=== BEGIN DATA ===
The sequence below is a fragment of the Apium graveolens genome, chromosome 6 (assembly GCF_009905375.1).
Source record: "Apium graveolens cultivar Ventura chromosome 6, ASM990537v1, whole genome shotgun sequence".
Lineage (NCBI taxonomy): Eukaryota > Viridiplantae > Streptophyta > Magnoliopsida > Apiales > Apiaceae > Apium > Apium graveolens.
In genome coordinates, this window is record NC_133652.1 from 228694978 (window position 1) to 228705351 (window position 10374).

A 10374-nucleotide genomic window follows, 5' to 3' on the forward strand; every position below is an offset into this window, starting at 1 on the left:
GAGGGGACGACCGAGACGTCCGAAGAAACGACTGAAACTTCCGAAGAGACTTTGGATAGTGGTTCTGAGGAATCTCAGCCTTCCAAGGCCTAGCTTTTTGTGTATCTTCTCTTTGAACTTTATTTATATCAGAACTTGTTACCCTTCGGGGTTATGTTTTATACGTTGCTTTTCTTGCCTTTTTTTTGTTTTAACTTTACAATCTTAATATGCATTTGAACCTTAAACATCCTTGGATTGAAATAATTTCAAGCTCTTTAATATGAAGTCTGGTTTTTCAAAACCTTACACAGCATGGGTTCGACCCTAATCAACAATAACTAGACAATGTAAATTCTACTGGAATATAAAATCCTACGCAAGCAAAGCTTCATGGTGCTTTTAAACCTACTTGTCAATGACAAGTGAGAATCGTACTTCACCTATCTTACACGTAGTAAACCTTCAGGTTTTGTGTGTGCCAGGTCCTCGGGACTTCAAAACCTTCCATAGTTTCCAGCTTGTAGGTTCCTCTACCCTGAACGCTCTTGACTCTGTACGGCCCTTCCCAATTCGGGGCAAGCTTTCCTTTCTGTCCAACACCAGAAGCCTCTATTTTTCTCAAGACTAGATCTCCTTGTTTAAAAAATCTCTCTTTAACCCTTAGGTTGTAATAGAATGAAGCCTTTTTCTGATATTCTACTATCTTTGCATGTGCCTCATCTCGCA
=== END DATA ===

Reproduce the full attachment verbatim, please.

The sequence below is a fragment of the Apium graveolens genome, chromosome 6 (assembly GCF_009905375.1).
Source record: "Apium graveolens cultivar Ventura chromosome 6, ASM990537v1, whole genome shotgun sequence".
Lineage (NCBI taxonomy): Eukaryota > Viridiplantae > Streptophyta > Magnoliopsida > Apiales > Apiaceae > Apium > Apium graveolens.
In genome coordinates, this window is record NC_133652.1 from 228694978 (window position 1) to 228705351 (window position 10374).

A 10374-nucleotide genomic window follows, 5' to 3' on the forward strand; every position below is an offset into this window, starting at 1 on the left:
GAGGGGACGACCGAGACGTCCGAAGAAACGACTGAAACTTCCGAAGAGACTTTGGATAGTGGTTCTGAGGAATCTCAGCCTTCCAAGGCCTAGCTTTTTGTGTATCTTCTCTTTGAACTTTATTTATATCAGAACTTGTTACCCTTCGGGGTTATGTTTTATACGTTGCTTTTCTTGCCTTTTTTTTGTTTTAACTTTACAATCTTAATATGCATTTGAACCTTAAACATCCTTGGATTGAAATAATTTCAAGCTCTTTAATATGAAGTCTGGTTTTTCAAAACCTTACACAGCATGGGTTCGACCCTAATCAACAATAACTAGACAATGTAAATTCTACTGGAATATAAAATCCTACGCAAGCAAAGCTTCATGGTGCTTTTAAACCTACTTGTCAATGACAAGTGAGAATCGTACTTCACCTATCTTACACGTAGTAAACCTTCAGGTTTTGTGTGTGCCAGGTCCTCGGGACTTCAAAACCTTCCATAGTTTCCAGCTTGTAGGTTCCTCTACCCTGAACGCTCTTGACTCTGTACGGCCCTTCCCAATTCGGGGCAAGCTTTCCTTTCTGTCCAACACCAGAAGCCTCTATTTTTCTCAAGACTAGATCTCCTTGTTTAAAAAATCTCTCTTTAACCCTTAGGTTGTAATAGAATGAAGCCTTTTTCTGATATTCTACTATCTTTGCATGTGCCTCATCTCGCA